WASHINGTON DC —
The International Monetary Fund (IMF) says sub-Saharan Africa is expected to continue growing at a strong pace between this year and 2014 with resource-rich and lower-income economies benefiting from robust domestic demand.
In its latest World Economic Outlook Report, the IMF said growth is projected to reach 5.5 percent in 2013 and 6 percent next year. It says the generally strong performance is based, to a significant extent, on ongoing investment in infrastructure, continuing robust consumption, and the activation of new capacity in extractive sectors.
The IMF further said inflation in the region - moderated from 10 percent at the end of 2011 to less than 8 percent at the end of 2012 - is expected to remain at the same level this year.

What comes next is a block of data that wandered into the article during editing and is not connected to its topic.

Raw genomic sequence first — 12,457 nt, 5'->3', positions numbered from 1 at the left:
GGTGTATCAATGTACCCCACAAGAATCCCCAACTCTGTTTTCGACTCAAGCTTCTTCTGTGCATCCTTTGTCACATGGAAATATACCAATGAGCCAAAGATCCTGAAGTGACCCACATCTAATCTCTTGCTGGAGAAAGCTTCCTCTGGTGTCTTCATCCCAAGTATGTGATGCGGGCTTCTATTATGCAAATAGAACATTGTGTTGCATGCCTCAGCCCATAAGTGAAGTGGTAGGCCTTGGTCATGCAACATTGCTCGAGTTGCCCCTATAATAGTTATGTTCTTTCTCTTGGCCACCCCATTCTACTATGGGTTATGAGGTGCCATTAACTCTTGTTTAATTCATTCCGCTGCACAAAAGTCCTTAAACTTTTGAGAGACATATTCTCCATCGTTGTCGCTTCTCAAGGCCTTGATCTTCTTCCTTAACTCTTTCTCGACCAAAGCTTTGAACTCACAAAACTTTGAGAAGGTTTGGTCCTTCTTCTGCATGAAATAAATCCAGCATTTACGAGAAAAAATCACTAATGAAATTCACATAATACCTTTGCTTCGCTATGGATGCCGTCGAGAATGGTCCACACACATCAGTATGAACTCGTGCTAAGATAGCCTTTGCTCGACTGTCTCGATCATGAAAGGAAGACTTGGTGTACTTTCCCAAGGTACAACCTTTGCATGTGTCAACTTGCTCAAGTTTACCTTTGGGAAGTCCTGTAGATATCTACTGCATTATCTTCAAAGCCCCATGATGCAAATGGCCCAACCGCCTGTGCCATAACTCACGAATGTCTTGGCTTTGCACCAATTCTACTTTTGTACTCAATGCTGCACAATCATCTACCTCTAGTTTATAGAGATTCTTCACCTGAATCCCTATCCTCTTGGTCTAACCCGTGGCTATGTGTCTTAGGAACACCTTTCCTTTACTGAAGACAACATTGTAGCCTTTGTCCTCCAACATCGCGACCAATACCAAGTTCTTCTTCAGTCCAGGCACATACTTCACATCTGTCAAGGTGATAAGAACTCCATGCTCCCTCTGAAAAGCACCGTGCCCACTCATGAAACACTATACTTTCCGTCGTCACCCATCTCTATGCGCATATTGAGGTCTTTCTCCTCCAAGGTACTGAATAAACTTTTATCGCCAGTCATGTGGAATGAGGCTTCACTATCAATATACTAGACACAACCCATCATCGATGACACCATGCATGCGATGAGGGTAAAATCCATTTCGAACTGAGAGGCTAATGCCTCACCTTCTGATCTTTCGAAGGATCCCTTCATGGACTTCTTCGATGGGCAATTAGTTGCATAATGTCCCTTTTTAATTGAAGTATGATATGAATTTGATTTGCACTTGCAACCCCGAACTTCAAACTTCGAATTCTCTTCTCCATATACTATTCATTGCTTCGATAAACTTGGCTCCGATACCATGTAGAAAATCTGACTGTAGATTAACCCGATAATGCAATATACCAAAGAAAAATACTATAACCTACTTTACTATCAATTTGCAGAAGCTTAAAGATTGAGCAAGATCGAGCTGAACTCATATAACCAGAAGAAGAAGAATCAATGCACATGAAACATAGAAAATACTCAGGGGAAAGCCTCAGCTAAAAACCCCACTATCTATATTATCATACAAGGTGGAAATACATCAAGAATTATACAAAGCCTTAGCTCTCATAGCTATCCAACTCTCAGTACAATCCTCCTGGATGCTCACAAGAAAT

It said the main risks in most parts of sub-Saharan Africa are insecurity, the downside of the Eruopean Union currency and reduction of investments in emerging market economies, including South Africa.
According to the IMF, this will weaken key commodity prices and hit mineral exports.
It added that elections to be held in some countries are expected to affect growth in the region. Zimbabwe is gearing for a general election to be held sometime this year.
Driven largely by domestic momentum in private consumption and investment as well as exports, sub-Saharan Africa experienced robust growth in 2012 – continuing a long trend of expansion though this was derailed by civil conflicts in mali and guniea-bissau and oil export challenges in South Sudan